... A suburban park! The Judge's splay-legged pose has to be a deliberate attempt to put me off, right? It was at this point that I started messing around with the controls. The original arcade cabinet used a trackball to determine how hard your threw your shoe, but I'm not the kind of madman who has a trackball just laying around. Instead I had to use an analog stick, and boy is it finicky. All your throws are pretty much maximum power or more delicate that a butterfly building a house of cards, but again, that's not really a problem, as I will explain in a moment.
What I did discover is that you can set your throwing angle to 90 degrees and throw your heavy iron horseshoe straight up into the air. It flew up high, came straight back down and landed on my noggin, just as expected. What I wasn't expecting was for it to bounce off of my apparently rubber cranium, fly down the court and wrap itself around the pin, giving me a ringer and three points. I must admit, that sequence of events has caused me to really warm to American Horseshoes. I tried using it as a consistent technique, hoping to wow both the judges with my avant-garde technique and my doctors with the durability of my skull, but sadly it proved too unpredictable to replicate.
In a misguided attempt to bring horseshoes to the underprivileged inner-city youth, the next stage is held in a back alley filled with punks. The Judge seems to be blending in okay, at least. I have to question the thinking behind organising a sporting event which involves throwing chunks of metal about in a place with a car behind the target area. Surely it's gonna get...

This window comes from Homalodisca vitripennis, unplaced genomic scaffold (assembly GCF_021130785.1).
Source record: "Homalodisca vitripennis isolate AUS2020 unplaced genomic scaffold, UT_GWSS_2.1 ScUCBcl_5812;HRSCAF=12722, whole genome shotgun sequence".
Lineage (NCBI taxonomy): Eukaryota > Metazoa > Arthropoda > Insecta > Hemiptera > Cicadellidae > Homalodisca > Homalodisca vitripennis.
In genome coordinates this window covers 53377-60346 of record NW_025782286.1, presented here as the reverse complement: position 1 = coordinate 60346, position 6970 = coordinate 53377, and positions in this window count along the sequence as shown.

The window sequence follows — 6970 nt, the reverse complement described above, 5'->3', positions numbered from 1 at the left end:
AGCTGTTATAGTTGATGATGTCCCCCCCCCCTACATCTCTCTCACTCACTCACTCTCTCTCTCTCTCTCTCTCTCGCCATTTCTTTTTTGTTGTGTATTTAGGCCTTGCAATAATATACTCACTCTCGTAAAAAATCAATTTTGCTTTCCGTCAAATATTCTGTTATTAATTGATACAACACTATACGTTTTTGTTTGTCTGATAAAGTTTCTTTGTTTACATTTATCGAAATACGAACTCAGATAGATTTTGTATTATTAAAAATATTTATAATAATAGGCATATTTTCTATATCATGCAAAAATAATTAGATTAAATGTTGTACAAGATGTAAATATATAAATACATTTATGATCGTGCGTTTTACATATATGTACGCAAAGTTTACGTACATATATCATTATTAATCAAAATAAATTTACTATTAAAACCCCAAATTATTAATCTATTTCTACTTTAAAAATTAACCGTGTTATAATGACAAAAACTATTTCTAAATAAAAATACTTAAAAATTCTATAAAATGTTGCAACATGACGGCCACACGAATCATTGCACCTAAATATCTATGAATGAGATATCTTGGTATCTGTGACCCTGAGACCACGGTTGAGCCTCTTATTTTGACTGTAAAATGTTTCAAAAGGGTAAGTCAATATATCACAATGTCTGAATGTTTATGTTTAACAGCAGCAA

Well, see, there you go. Hey Judge, don't take that tone with me, it wasn't my idea to host a horseshoes match here! Maybe a horseshoe in the mush will teach you some manners!
Sadly, like that bastard dog from Duck Hunt, the Judge is indestructible.
Now they're playing horseshoes in what looks like a baseball stadium, like some version of Inception that's about dull American sports. Looking at the crowds that have gathered to watch me throw, horseshoes is the whitest sport imaginable. It makes golf look like capoeira and capoeria look like some kind of multi-species Space Olympics. Also, the Judge appears to be squatting down in preparation for... something. Let's move swiftly on, shall we?
Once your nine innings are over, your scores are totalled. Oh look, Mary won! Her reward? Well, you're looking at it. Apart from a perfunctory set of credits, that's your lot. American Horseshoes is over and you're the new champ, with sore arms, a dented skull and a trophy that's probably made out of horseshoes.
But is it any good? Well, no, not really. It's sort of enjoyable, the graphics are nice and bold, and it does at least have a bit of charm to it, what with the messages that come up when you smash some poor guy's car and stuff. However, American Horseshoes' main problem is that it's just too easy, which is something I never thought I'd say about an arcade game. What happens is this: you remember all those extra controls, the ability to put curve on your horseshoes and so on? It's all bollocks. If you were playing some crazy-ass Tron version of horseshoes with a moving target and flying laser barricades and robot gorillas trying to distract you with their mechanical bananas then yeah, sure, you might need those extra controls... but you're not playing Astro-Horseshoes. All you need to be able to do is throw your shoe forwards correctly. If you set your throwing angle low, (about 15 degrees,) line yourself up with the pin and put full power into your throw, as far as I can tell you'll get a ringer every single time.
So American Horseshoes is too broken to be fun, but then again, it's hardly a massive loss, is it? It's only horseshoes. And now to sit back and await a flood of hatemail from the National Horseshoe Pitchers Association. Bring it on!